Evidence for mature bulges and an inside-out quenching phase 3 billion years after the Big Bang

S. Tacchella, C. M. Carollo, A. Renzini, N. M. Förster Schreiber, P. Lang, S. Wuyts, G. Cresci, A. Dekel, R. Genzel, S. J. Lilly, C. Mancini, S. Newman, M. Onodera, A. Shapley, L. Tacconi, J. Woo, G. Zamorani

Research output: Contribution to journalArticle

131 Citations (Scopus)
128 Downloads (Pure)

Abstract

Most present-day galaxies with stellar masses ≥1011 solar masses show no ongoing star formation and are dense spheroids. Ten billion years ago, similarly massive galaxies were typically forming stars at rates of hundreds solar masses per year. It is debated how star formation ceased, on which time scales, and how this “quenching” relates to the emergence of dense spheroids. We measured stellar mass and star-formation rate surface density distributions in star-forming galaxies at redshift 2.2 with ~1-kiloparsec resolution. We find that, in the most massive galaxies, star formation is quenched from the inside out, on time scales less than 1 billion years in the inner regions, up to a few billion years in the outer disks. These galaxies sustain high star-formation activity at large radii, while hosting fully grown and already quenched bulges in their cores.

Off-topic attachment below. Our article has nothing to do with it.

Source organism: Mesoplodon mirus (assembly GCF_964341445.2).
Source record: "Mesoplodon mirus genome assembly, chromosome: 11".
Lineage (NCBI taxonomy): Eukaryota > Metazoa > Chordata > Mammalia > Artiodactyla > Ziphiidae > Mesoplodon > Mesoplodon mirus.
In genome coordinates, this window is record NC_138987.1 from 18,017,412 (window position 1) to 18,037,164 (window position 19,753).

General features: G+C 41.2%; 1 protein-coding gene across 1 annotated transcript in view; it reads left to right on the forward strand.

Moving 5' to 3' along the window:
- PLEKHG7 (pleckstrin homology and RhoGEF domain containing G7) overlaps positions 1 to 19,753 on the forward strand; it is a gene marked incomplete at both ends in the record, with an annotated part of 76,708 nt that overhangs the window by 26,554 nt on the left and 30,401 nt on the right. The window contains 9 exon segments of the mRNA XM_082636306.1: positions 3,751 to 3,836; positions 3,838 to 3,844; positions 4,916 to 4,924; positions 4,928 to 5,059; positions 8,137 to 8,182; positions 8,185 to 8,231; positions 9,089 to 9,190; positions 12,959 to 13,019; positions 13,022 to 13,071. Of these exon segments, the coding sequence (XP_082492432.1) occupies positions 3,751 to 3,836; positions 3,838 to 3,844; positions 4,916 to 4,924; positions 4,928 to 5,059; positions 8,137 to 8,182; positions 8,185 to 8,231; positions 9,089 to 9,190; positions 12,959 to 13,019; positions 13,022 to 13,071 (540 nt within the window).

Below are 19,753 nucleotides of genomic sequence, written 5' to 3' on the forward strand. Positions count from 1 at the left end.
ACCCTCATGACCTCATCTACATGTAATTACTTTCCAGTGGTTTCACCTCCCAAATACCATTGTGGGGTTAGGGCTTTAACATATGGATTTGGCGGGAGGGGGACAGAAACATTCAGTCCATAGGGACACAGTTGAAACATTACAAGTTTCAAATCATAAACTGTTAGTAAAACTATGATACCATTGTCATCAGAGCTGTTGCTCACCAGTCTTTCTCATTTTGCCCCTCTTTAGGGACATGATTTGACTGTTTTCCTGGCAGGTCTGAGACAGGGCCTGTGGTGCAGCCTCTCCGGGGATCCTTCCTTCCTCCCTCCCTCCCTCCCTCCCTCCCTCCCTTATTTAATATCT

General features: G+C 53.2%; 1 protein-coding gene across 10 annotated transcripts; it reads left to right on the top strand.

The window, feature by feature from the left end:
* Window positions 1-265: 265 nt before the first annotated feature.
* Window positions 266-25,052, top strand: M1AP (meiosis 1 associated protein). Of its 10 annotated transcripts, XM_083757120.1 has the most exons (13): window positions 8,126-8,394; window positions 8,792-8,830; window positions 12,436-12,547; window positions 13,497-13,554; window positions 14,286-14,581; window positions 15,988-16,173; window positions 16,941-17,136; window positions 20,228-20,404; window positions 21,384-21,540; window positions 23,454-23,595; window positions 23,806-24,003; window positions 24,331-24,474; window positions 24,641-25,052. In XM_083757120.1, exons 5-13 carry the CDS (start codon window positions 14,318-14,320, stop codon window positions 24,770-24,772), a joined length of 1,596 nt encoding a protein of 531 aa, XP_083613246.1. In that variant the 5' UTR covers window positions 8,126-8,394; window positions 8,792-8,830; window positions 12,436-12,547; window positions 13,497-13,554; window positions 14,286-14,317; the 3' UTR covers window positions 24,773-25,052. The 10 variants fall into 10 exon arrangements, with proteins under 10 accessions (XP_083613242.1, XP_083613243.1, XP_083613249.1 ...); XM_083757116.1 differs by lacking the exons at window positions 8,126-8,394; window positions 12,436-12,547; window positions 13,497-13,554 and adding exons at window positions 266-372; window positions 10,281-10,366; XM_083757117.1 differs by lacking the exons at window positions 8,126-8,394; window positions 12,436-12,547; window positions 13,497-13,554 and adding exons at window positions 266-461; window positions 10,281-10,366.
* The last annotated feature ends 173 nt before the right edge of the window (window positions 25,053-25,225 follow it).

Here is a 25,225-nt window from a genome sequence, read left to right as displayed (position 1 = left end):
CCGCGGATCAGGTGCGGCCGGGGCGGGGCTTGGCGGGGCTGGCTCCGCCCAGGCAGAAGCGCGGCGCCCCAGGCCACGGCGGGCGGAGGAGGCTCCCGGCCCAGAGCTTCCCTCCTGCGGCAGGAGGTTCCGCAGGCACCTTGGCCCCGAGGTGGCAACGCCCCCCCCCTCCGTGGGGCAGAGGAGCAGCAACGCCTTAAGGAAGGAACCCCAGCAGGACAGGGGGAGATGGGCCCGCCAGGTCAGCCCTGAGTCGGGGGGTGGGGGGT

Original languageEnglish
Pages (from-to)314-317
Number of pages4
JournalScience
Volume348
Issue number6232
Early online date17 Apr 2015
DOIs
Publication statusPublished - 17 Apr 2015

Fingerprint Dive into the research topics of 'Evidence for mature bulges and an inside-out quenching phase 3 billion years after the Big Bang'. Together they form a unique fingerprint.

Cite this